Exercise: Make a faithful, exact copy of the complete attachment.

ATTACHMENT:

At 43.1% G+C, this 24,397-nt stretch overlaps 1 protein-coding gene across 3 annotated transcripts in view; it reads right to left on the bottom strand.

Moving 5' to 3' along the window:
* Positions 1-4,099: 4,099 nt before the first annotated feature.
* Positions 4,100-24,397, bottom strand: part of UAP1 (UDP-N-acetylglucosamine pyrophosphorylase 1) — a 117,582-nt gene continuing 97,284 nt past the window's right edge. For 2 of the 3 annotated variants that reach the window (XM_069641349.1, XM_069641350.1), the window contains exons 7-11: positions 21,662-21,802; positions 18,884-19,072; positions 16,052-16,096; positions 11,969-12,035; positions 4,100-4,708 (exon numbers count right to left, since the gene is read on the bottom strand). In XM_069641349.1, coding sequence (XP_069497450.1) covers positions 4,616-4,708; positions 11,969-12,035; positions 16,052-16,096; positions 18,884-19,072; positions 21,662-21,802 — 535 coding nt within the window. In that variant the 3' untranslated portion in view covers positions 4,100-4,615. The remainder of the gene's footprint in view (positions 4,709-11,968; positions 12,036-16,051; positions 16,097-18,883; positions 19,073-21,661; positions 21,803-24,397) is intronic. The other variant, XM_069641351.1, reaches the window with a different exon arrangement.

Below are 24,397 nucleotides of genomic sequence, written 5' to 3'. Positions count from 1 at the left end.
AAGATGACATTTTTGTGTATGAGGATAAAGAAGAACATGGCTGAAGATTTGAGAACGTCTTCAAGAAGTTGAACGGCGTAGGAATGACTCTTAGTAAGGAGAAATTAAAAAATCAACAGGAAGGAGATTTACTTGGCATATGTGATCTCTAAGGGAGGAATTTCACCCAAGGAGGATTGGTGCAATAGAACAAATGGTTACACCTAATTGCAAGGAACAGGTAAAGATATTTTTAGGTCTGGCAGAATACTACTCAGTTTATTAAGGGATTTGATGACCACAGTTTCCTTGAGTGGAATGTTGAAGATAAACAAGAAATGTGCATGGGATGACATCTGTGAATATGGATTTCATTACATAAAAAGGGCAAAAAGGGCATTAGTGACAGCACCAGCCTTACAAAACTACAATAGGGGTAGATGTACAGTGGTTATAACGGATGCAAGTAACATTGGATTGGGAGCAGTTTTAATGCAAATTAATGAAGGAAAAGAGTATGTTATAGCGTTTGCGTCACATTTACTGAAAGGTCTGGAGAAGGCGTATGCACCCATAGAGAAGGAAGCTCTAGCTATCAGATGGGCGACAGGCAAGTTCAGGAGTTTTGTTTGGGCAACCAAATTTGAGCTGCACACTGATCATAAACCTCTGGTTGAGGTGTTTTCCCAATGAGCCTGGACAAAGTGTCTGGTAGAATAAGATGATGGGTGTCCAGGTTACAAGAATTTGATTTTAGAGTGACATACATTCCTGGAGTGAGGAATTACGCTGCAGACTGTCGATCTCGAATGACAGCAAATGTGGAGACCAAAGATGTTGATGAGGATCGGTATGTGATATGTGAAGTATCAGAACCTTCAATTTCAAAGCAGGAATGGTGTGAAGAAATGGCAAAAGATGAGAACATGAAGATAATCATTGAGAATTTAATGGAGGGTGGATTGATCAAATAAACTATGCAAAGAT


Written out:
At 43.1% G+C, this 24,397-nt stretch overlaps 1 protein-coding gene across 3 annotated transcripts in view; it reads right to left on the bottom strand.

Moving 5' to 3' along the window:
* Positions 1-4,099: 4,099 nt before the first annotated feature.
* Positions 4,100-24,397, bottom strand: part of UAP1 (UDP-N-acetylglucosamine pyrophosphorylase 1) — a 117,582-nt gene continuing 97,284 nt past the window's right edge. For 2 of the 3 annotated variants that reach the window (XM_069641349.1, XM_069641350.1), the window contains exons 7-11: positions 21,662-21,802; positions 18,884-19,072; positions 16,052-16,096; positions 11,969-12,035; positions 4,100-4,708 (exon numbers count right to left, since the gene is read on the bottom strand). In XM_069641349.1, coding sequence (XP_069497450.1) covers positions 4,616-4,708; positions 11,969-12,035; positions 16,052-16,096; positions 18,884-19,072; positions 21,662-21,802 — 535 coding nt within the window. In that variant the 3' untranslated portion in view covers positions 4,100-4,615. The remainder of the gene's footprint in view (positions 4,709-11,968; positions 12,036-16,051; positions 16,097-18,883; positions 19,073-21,661; positions 21,803-24,397) is intronic. The other variant, XM_069641351.1, reaches the window with a different exon arrangement.

Below are 24,397 nucleotides of genomic sequence, written 5' to 3'. Positions count from 1 at the left end.
AAGATGACATTTTTGTGTATGAGGATAAAGAAGAACATGGCTGAAGATTTGAGAACGTCTTCAAGAAGTTGAACGGCGTAGGAATGACTCTTAGTAAGGAGAAATTAAAAAATCAACAGGAAGGAGATTTACTTGGCATATGTGATCTCTAAGGGAGGAATTTCACCCAAGGAGGATTGGTGCAATAGAACAAATGGTTACACCTAATTGCAAGGAACAGGTAAAGATATTTTTAGGTCTGGCAGAATACTACTCAGTTTATTAAGGGATTTGATGACCACAGTTTCCTTGAGTGGAATGTTGAAGATAAACAAGAAATGTGCATGGGATGACATCTGTGAATATGGATTTCATTACATAAAAAGGGCAAAAAGGGCATTAGTGACAGCACCAGCCTTACAAAACTACAATAGGGGTAGATGTACAGTGGTTATAACGGATGCAAGTAACATTGGATTGGGAGCAGTTTTAATGCAAATTAATGAAGGAAAAGAGTATGTTATAGCGTTTGCGTCACATTTACTGAAAGGTCTGGAGAAGGCGTATGCACCCATAGAGAAGGAAGCTCTAGCTATCAGATGGGCGACAGGCAAGTTCAGGAGTTTTGTTTGGGCAACCAAATTTGAGCTGCACACTGATCATAAACCTCTGGTTGAGGTGTTTTCCCAATGAGCCTGGACAAAGTGTCTGGTAGAATAAGATGATGGGTGTCCAGGTTACAAGAATTTGATTTTAGAGTGACATACATTCCTGGAGTGAGGAATTACGCTGCAGACTGTCGATCTCGAATGACAGCAAATGTGGAGACCAAAGATGTTGATGAGGATCGGTATGTGATATGTGAAGTATCAGAACCTTCAATTTCAAAGCAGGAATGGTGTGAAGAAATGGCAAAAGATGAGAACATGAAGATAATCATTGAGAATTTAATGGAGGGTGGATTGATCAAATAAACTATGCAAAGAT